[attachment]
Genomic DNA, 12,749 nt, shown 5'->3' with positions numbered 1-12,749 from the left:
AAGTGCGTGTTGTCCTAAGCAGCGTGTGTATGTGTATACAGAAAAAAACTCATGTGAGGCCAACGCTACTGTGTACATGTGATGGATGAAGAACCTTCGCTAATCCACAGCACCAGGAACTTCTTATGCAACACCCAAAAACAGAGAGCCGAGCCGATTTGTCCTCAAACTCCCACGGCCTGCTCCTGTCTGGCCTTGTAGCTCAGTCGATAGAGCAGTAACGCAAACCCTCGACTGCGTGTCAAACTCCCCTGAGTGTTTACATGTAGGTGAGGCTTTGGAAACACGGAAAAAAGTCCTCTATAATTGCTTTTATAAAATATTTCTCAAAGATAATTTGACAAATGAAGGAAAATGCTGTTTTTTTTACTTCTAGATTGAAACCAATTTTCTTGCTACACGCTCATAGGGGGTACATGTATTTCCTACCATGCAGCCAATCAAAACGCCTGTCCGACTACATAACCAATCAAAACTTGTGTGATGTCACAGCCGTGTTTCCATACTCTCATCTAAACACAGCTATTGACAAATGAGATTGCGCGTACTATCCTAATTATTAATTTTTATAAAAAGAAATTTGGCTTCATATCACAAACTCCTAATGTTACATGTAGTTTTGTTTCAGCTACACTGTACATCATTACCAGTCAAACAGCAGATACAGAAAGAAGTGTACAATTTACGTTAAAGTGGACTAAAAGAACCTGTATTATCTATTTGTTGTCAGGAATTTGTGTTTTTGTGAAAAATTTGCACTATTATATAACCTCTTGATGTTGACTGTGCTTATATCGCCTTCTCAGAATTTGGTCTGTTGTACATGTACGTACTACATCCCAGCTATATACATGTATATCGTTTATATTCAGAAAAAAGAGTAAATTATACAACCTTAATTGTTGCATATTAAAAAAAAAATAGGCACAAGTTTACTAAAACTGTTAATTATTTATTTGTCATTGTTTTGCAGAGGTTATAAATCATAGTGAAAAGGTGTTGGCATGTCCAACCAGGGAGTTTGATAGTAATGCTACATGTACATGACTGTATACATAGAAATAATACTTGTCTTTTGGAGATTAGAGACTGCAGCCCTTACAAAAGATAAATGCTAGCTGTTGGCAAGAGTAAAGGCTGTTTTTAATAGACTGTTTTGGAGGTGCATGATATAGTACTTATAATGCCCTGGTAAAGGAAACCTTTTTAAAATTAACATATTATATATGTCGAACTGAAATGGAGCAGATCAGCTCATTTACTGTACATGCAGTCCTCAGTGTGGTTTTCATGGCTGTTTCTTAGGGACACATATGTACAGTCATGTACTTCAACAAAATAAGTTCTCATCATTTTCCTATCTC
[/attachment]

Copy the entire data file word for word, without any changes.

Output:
Genomic DNA, 12,749 nt, shown 5'->3' with positions numbered 1-12,749 from the left:
AAGTGCGTGTTGTCCTAAGCAGCGTGTGTATGTGTATACAGAAAAAAACTCATGTGAGGCCAACGCTACTGTGTACATGTGATGGATGAAGAACCTTCGCTAATCCACAGCACCAGGAACTTCTTATGCAACACCCAAAAACAGAGAGCCGAGCCGATTTGTCCTCAAACTCCCACGGCCTGCTCCTGTCTGGCCTTGTAGCTCAGTCGATAGAGCAGTAACGCAAACCCTCGACTGCGTGTCAAACTCCCCTGAGTGTTTACATGTAGGTGAGGCTTTGGAAACACGGAAAAAAGTCCTCTATAATTGCTTTTATAAAATATTTCTCAAAGATAATTTGACAAATGAAGGAAAATGCTGTTTTTTTTACTTCTAGATTGAAACCAATTTTCTTGCTACACGCTCATAGGGGGTACATGTATTTCCTACCATGCAGCCAATCAAAACGCCTGTCCGACTACATAACCAATCAAAACTTGTGTGATGTCACAGCCGTGTTTCCATACTCTCATCTAAACACAGCTATTGACAAATGAGATTGCGCGTACTATCCTAATTATTAATTTTTATAAAAAGAAATTTGGCTTCATATCACAAACTCCTAATGTTACATGTAGTTTTGTTTCAGCTACACTGTACATCATTACCAGTCAAACAGCAGATACAGAAAGAAGTGTACAATTTACGTTAAAGTGGACTAAAAGAACCTGTATTATCTATTTGTTGTCAGGAATTTGTGTTTTTGTGAAAAATTTGCACTATTATATAACCTCTTGATGTTGACTGTGCTTATATCGCCTTCTCAGAATTTGGTCTGTTGTACATGTACGTACTACATCCCAGCTATATACATGTATATCGTTTATATTCAGAAAAAAGAGTAAATTATACAACCTTAATTGTTGCATATTAAAAAAAAAATAGGCACAAGTTTACTAAAACTGTTAATTATTTATTTGTCATTGTTTTGCAGAGGTTATAAATCATAGTGAAAAGGTGTTGGCATGTCCAACCAGGGAGTTTGATAGTAATGCTACATGTACATGACTGTATACATAGAAATAATACTTGTCTTTTGGAGATTAGAGACTGCAGCCCTTACAAAAGATAAATGCTAGCTGTTGGCAAGAGTAAAGGCTGTTTTTAATAGACTGTTTTGGAGGTGCATGATATAGTACTTATAATGCCCTGGTAAAGGAAACCTTTTTAAAATTAACATATTATATATGTCGAACTGAAATGGAGCAGATCAGCTCATTTACTGTACATGCAGTCCTCAGTGTGGTTTTCATGGCTGTTTCTTAGGGACACATATGTACAGTCATGTACTTCAACAAAATAAGTTCTCATCATTTTCCTATCTC